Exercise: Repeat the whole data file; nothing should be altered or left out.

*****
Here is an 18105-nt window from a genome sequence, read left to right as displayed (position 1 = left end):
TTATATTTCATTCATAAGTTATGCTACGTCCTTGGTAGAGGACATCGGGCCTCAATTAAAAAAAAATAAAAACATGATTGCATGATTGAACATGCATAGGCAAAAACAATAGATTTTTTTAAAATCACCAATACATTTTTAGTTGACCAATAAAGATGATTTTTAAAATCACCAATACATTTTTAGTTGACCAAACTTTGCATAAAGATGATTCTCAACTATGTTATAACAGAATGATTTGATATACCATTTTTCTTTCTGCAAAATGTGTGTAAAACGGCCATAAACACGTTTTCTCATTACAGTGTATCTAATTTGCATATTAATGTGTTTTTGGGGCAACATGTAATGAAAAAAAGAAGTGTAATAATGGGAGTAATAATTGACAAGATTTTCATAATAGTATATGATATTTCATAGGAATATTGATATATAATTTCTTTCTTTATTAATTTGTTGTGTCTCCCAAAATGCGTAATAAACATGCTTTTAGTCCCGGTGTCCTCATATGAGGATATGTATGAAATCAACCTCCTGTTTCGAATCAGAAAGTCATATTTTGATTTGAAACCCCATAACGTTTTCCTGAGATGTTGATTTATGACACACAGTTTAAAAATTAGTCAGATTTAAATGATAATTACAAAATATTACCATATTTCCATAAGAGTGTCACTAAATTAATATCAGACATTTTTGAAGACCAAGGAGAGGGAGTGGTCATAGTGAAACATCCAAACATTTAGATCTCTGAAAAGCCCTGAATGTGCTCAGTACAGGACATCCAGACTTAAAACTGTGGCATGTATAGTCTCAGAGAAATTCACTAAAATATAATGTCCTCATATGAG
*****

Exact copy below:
Here is an 18105-nt window from a genome sequence, read left to right as displayed (position 1 = left end):
TTATATTTCATTCATAAGTTATGCTACGTCCTTGGTAGAGGACATCGGGCCTCAATTAAAAAAAAATAAAAACATGATTGCATGATTGAACATGCATAGGCAAAAACAATAGATTTTTTTAAAATCACCAATACATTTTTAGTTGACCAATAAAGATGATTTTTAAAATCACCAATACATTTTTAGTTGACCAAACTTTGCATAAAGATGATTCTCAACTATGTTATAACAGAATGATTTGATATACCATTTTTCTTTCTGCAAAATGTGTGTAAAACGGCCATAAACACGTTTTCTCATTACAGTGTATCTAATTTGCATATTAATGTGTTTTTGGGGCAACATGTAATGAAAAAAAGAAGTGTAATAATGGGAGTAATAATTGACAAGATTTTCATAATAGTATATGATATTTCATAGGAATATTGATATATAATTTCTTTCTTTATTAATTTGTTGTGTCTCCCAAAATGCGTAATAAACATGCTTTTAGTCCCGGTGTCCTCATATGAGGATATGTATGAAATCAACCTCCTGTTTCGAATCAGAAAGTCATATTTTGATTTGAAACCCCATAACGTTTTCCTGAGATGTTGATTTATGACACACAGTTTAAAAATTAGTCAGATTTAAATGATAATTACAAAATATTACCATATTTCCATAAGAGTGTCACTAAATTAATATCAGACATTTTTGAAGACCAAGGAGAGGGAGTGGTCATAGTGAAACATCCAAACATTTAGATCTCTGAAAAGCCCTGAATGTGCTCAGTACAGGACATCCAGACTTAAAACTGTGGCATGTATAGTCTCAGAGAAATTCACTAAAATATAATGTCCTCATATGAG